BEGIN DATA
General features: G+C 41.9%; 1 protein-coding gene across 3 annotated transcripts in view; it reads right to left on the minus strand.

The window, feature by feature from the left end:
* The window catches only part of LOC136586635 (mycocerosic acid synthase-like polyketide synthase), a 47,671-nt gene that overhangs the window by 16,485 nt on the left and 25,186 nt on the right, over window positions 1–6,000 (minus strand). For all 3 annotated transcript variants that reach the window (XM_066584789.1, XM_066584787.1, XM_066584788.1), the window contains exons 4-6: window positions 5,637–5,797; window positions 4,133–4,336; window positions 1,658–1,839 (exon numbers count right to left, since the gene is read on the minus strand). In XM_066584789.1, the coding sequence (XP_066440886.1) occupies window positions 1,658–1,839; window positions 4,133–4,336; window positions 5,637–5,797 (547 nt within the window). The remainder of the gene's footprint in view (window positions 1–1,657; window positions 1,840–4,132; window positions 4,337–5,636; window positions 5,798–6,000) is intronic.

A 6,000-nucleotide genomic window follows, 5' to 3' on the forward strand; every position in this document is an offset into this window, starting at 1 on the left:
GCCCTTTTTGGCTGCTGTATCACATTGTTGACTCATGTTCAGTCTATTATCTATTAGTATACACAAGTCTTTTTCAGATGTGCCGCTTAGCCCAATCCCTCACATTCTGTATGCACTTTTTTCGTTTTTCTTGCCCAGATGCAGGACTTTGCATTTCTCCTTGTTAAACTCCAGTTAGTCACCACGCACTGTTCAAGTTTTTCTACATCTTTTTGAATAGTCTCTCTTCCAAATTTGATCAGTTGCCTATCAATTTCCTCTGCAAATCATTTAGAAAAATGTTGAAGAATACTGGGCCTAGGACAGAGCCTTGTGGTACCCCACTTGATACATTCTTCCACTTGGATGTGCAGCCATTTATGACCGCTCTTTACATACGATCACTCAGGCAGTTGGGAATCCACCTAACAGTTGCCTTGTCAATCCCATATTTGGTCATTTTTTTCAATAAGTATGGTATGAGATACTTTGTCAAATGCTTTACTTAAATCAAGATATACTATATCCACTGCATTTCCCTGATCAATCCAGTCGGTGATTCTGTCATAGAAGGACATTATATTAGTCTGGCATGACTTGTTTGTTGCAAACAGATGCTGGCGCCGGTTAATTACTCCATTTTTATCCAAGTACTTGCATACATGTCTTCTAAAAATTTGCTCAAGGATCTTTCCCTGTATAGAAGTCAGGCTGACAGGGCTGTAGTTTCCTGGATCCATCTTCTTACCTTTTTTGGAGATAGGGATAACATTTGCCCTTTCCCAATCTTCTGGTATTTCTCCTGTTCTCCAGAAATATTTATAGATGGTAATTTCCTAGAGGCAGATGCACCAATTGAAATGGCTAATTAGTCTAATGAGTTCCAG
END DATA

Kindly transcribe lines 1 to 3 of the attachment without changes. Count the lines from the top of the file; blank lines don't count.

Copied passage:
General features: G+C 41.9%; 1 protein-coding gene across 3 annotated transcripts in view; it reads right to left on the minus strand.

The window, feature by feature from the left end:
* The window catches only part of LOC136586635 (mycocerosic acid synthase-like polyketide synthase), a 47,671-nt gene that overhangs the window by 16,485 nt on the left and 25,186 nt on the right, over window positions 1–6,000 (minus strand). For all 3 annotated transcript variants that reach the window (XM_066584789.1, XM_066584787.1, XM_066584788.1), the window contains exons 4-6: window positions 5,637–5,797; window positions 4,133–4,336; window positions 1,658–1,839 (exon numbers count right to left, since the gene is read on the minus strand). In XM_066584789.1, the coding sequence (XP_066440886.1) occupies window positions 1,658–1,839; window positions 4,133–4,336; window positions 5,637–5,797 (547 nt within the window). The remainder of the gene's footprint in view (window positions 1–1,657; window positions 1,840–4,132; window positions 4,337–5,636; window positions 5,798–6,000) is intronic.